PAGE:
Kangxi Period Famille Verte Lotus Dish #7447 Sold

A very beautiful Chinese export porcelain 9″ lotus-form dish decorated in Famille Verte enamels with a central scene of flowering peony amongst rockwork, the theme continued on a smaller scale filling each lotus petal panel around the rim of the dish.  We have had these dishes with the design painted in underglaze blue many times over the past years but this is the first example we’ve enjoyed in this striking color palette. Measuring 9″ across, and with two pieces out of the rim of restored perfectly, otherwise fine condition. Circa 1700-1710.

 

 

Impressive Scottish “Arms of Grant” Platter and Mazzarene #7444 Sold

A beautiful Chinese export porcelain armorial platter and mazzarene, measuring 13″ x 16″, finely hand-painted in vibrant Famille Rose enamels with courtly Mandarin scenes, both scenes centered at the top with the Grant coat-of arms, and both with an outer border with elaborately rendered flowers and butterflies. Made to delight and impress with its richness, from a service most likely made for Sir William Grant who married in 1811. Illustrated and discussed in Howard’s Chinese Armorial Porcelain, vol. I, page 1002. In very good condition, circa 1815-1820.

 

 

 

 

 

American Market 10 1/4″ Ship Punch Bowl #7440 Sold

With a rather rare American ship decoration, this fine  Chinese export porcelain punch bowl is centered front and back with a hand-painted image of a three-masted  frigate or sloop flying what is referred to as a Jack Flag with a navy blue ground with gold stars. This flag was flown on our ships from 1777 until 1916 and designated the presence of an ambassador or minister of the diplomatic corps on board. This bowl has a mate in the Reeves Collection and is illustrated and discussed on page 212 of Thomas Litzenburg, Jr.’s book Chinese Export Porcelain in the Reeves Collection at Washington and Lee University. Measuring 10 1/4″ in diameter and dating to circa 1795. Two lines and restoration.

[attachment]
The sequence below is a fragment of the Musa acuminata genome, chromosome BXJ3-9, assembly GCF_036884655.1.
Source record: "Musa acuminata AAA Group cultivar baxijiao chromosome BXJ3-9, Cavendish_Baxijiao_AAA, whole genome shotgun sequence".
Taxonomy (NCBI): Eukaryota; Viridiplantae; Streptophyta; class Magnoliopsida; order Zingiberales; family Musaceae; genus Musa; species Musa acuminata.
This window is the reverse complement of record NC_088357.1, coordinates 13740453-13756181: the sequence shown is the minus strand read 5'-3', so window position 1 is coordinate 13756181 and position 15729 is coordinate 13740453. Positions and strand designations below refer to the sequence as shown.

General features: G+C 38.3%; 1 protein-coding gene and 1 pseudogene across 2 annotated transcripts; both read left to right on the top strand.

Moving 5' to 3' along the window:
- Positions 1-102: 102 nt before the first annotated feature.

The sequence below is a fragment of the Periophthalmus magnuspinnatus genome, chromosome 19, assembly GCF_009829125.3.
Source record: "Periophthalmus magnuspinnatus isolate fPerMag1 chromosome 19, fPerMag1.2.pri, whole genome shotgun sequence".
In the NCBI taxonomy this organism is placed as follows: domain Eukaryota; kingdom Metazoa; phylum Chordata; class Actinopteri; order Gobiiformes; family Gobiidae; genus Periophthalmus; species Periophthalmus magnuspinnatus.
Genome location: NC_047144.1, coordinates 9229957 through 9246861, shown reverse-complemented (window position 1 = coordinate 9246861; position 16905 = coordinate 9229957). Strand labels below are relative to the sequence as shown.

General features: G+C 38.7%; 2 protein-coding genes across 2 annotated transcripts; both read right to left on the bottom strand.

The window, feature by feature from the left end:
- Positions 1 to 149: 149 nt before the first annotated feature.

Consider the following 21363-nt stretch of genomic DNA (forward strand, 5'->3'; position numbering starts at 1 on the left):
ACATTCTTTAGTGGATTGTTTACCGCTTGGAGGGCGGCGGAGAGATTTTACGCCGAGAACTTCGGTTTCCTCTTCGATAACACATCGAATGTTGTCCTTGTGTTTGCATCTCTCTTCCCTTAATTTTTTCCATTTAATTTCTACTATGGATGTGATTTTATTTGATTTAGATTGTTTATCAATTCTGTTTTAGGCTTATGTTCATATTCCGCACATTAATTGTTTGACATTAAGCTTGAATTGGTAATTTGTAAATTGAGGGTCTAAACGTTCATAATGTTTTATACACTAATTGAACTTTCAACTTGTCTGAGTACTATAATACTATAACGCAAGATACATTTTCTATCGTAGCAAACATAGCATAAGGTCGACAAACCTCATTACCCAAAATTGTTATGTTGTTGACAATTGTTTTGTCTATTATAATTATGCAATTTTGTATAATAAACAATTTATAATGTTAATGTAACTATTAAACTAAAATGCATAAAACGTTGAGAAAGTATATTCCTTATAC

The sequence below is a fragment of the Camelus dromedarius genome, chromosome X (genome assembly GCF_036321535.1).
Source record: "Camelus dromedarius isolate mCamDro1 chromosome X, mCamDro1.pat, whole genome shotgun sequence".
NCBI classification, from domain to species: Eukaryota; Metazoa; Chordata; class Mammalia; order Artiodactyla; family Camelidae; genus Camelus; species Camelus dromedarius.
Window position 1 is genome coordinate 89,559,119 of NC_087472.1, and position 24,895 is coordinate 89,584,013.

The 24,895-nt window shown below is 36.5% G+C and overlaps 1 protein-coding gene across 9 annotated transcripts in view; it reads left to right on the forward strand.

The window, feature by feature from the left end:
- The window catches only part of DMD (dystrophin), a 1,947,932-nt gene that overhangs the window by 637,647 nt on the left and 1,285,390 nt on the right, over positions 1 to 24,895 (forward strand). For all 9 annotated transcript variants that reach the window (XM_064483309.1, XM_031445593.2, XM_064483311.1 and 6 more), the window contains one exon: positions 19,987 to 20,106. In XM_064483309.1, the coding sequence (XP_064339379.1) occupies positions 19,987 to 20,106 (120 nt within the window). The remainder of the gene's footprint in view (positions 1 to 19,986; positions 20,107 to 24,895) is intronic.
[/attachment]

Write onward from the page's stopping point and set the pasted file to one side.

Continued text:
Yongzheng Period English Armorial Tea Bowl and Saucer #7426 Sold

A very elegant Yongzheng period, Chinese export porcelain tea bowl and saucer, very thinly potted with scrolling gilded foliate borders, both pieces centered with meticulously painted armorial of very elaborate design representing the Arms of Baker quartering Cholmley impaling Bateman. David Howard suggests that this service was most likely made for Richard Baker who purchased the estate of Orsett Hall in Essex about 1747. This is one of four services ordered with these arms which demonstrates the prestige and status of Chinese porcelain in English-and European- society at this time. Circa 1735. The saucer measuring 4 1/2″ in diameter and both pieces in very good condition. Illustrated and discussed in Howard’s Chinese Armorial Porcelain, Vol. I, page 294.  Formerly in the K.R. Rizk Collection.

 

 

 

 

Superb Pair of Vaughan Hallowell Plates with Original Bookplate #7427 SOLD

A very handsome pair of Chinese export porcelain octagonal form plates, meticulously hand-painted en grisaille with the Arms of Vaughan impaling Hallowell within an elaborate rococo style cartouche and inscribed beneath Samuel Vaughan, the plate rims with delicate bird and landscape vignettes. This is one of three services made for this family and it holds both interesting English and American connections. Samuel Vaughan was a wealthy merchant and Jamaican plantation owner who married Sarah Hallowell of Boston in 1747. Their son, Benjamin Vaughan, though he couldn’t attend elite schools in England because the family were Unitarians, managed to be tutored by famous scientist Joseph Priestly and later graduated from Edinburgh University with a degree in medicine. By the time he had immigrated to Hallowell, Maine in 1799 to land inherited from his mother, he had made the acquaintance of Benjamin Franklin, John Jay and John Adams. Living in remote Maine, he managed to keep a library of similar size to Harvard’s and he garnered degrees from both Harvard and Bowdoin College.                                                                                                                                                                          The plates are in remarkably fine condition, with virtually no wear to the delicate grisaille decoration which was finely rendered to resemble the bookplate engraving that had been sent to Canton to copy. The bookplate, which is in fine condition and suitably framed, is not only an interesting design source pertaining to the commission of the dinner service, but itself was designed by Thomas Chippendale!                                                                                                      The plates are illustrated and discussed in Schiffer’s China for America, page 34, as well as Howard’s Chinese Armorial Porcelain, vol. I, page 359.                From a private Boston, Beacon Hill collection.   Circa 1750.